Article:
Saturday, January 22, 2011

Reflection Post

overall, it was tempting to bristle a bit at the notion of Harvard MBA's giving pat educational advice about our broken system. However, in the introduction--and continuing throughout the book-- they allay some of these concerns by taking some of the traditional and long-standing criticims of schools and playing devil's advocate against them. Structurally, this gives them a bit of credence for reader-educators.

I agree with the authors that simply "cramming" computers into our classrooms is not the solution. This approach was part of the model in South Dakota--begun with good intentions with the Governor's wiring projects in the late 90's, but really following the path described by the authors.

While i agree in part with the disruptive model for deployment of the computers, I'm not sure about the emphasis and somewhat wholesale buy-in into online courses. I would echo Mile-High's concerns that they are just as good as traditional models. I look at my own students who are taking online courses, and the patterns they fall into: figure out the bare minimum to read, take the quizzes with friends, and if there's discussion, bland affirmations to get the points.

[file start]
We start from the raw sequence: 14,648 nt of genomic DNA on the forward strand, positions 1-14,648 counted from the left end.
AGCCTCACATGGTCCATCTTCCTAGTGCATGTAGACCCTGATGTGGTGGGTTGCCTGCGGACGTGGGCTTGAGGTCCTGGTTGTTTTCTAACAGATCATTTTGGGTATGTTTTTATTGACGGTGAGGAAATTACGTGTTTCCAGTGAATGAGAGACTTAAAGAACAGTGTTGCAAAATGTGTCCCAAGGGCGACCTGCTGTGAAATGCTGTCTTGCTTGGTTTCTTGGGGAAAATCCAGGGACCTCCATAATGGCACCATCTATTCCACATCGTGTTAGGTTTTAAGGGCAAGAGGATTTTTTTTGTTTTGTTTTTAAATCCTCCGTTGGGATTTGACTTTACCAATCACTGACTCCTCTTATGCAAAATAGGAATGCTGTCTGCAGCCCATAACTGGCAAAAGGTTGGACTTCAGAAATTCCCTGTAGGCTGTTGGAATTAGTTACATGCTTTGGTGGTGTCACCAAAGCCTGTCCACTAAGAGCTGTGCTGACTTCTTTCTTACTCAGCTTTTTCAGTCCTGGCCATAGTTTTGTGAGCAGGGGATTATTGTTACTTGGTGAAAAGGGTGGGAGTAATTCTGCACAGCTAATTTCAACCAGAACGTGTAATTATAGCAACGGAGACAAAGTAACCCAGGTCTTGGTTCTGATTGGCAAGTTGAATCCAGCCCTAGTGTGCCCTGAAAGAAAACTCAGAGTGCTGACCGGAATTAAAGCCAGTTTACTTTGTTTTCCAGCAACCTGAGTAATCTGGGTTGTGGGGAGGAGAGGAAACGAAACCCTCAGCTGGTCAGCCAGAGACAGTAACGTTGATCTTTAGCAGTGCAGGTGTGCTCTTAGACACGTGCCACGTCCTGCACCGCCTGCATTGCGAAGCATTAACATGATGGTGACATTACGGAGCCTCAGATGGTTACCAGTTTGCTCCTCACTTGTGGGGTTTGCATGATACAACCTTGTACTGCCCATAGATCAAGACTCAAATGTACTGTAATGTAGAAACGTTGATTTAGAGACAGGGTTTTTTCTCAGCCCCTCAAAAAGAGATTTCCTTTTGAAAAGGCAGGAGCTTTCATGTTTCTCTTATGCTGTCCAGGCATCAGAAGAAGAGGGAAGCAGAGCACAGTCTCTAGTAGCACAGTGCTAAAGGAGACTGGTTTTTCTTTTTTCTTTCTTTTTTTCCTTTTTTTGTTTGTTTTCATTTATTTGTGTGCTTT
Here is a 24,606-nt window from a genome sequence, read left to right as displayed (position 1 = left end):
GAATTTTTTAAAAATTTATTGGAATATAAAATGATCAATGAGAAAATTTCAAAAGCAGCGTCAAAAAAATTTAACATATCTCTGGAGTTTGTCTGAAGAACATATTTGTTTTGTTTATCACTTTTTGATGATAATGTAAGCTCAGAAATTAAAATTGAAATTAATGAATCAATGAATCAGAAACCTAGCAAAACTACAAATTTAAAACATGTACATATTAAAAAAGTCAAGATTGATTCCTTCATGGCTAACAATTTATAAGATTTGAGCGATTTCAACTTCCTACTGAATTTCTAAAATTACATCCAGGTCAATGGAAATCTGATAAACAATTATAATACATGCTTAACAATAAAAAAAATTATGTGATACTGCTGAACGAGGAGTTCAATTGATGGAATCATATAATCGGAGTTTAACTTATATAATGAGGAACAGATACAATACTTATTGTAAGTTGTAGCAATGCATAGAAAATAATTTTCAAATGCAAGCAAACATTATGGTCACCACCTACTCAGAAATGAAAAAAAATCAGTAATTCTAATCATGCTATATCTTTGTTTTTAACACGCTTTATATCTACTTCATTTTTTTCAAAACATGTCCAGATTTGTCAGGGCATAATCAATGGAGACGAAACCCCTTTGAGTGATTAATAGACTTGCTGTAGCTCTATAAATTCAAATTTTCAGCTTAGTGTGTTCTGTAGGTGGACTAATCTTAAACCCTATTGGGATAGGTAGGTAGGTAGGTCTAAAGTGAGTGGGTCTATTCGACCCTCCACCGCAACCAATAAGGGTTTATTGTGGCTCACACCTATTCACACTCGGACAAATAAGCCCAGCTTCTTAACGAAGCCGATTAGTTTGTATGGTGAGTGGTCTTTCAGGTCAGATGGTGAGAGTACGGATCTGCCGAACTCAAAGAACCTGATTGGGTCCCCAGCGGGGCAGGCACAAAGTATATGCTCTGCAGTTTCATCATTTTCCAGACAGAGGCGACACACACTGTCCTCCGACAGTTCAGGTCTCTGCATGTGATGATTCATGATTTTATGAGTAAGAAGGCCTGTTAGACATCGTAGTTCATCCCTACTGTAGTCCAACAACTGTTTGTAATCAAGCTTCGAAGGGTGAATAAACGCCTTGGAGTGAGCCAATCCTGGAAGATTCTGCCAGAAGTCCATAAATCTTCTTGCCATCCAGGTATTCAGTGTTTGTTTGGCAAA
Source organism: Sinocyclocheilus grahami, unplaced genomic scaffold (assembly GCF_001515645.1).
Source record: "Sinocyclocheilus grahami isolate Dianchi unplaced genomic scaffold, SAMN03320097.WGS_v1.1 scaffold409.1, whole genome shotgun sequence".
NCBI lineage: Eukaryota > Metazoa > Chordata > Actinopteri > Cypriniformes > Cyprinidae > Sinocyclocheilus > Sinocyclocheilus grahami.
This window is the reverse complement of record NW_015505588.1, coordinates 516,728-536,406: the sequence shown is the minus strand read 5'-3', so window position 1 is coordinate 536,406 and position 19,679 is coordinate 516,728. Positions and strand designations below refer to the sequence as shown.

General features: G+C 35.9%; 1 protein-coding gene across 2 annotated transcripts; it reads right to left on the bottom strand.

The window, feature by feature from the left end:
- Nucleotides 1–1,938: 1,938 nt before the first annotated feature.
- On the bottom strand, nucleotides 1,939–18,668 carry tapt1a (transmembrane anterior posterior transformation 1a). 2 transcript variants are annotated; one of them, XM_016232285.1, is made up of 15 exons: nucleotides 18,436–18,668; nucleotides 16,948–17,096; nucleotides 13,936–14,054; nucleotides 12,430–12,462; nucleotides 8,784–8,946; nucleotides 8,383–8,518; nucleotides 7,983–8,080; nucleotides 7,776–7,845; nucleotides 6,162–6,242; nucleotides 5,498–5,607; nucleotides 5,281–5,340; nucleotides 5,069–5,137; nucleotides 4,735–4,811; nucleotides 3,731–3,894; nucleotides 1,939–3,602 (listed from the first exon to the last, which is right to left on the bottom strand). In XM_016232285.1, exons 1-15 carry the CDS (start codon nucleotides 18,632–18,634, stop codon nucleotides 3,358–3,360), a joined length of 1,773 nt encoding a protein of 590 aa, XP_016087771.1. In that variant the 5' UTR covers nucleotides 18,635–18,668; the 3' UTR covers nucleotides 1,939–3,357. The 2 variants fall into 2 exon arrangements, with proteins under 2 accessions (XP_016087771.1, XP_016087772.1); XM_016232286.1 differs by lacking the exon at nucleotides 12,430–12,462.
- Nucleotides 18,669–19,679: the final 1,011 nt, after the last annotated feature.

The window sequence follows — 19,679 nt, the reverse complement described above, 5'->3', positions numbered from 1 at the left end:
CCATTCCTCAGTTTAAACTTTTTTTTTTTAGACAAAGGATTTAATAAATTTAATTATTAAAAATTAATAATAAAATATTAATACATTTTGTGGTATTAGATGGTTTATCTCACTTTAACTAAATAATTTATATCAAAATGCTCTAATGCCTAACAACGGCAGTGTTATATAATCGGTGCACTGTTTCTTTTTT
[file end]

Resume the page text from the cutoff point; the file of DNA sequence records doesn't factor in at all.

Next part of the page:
But...stuff like this is good to read. While i think we've gotten away from the commercial system of material buy-in discussed on p128--most of us are going far beyond that now--status quo is comfortable. Outside perspectives can always help.

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Wednesday, January 19, 2011

Reflection Post

I realized that the author is banking on online courses to replace a significant number traditionally taught courses. This simply will not take place to the extent he claims: 50%. This would mean that online courses are as effective as courses taught in a traditional sense.

I think that the possibilities of individualization are increased when technology is used in an intelligent way.

I disagree with the belief that using computers does not only change the way we go about teaching and learning, but it also should effect what we teach. The idea was proposed of why we teach something that a computer or software can produce in fraction of the time. I want my Doctor and Pharmacists to take their math and science classes with a professor and not online using a program to skate through college algebra.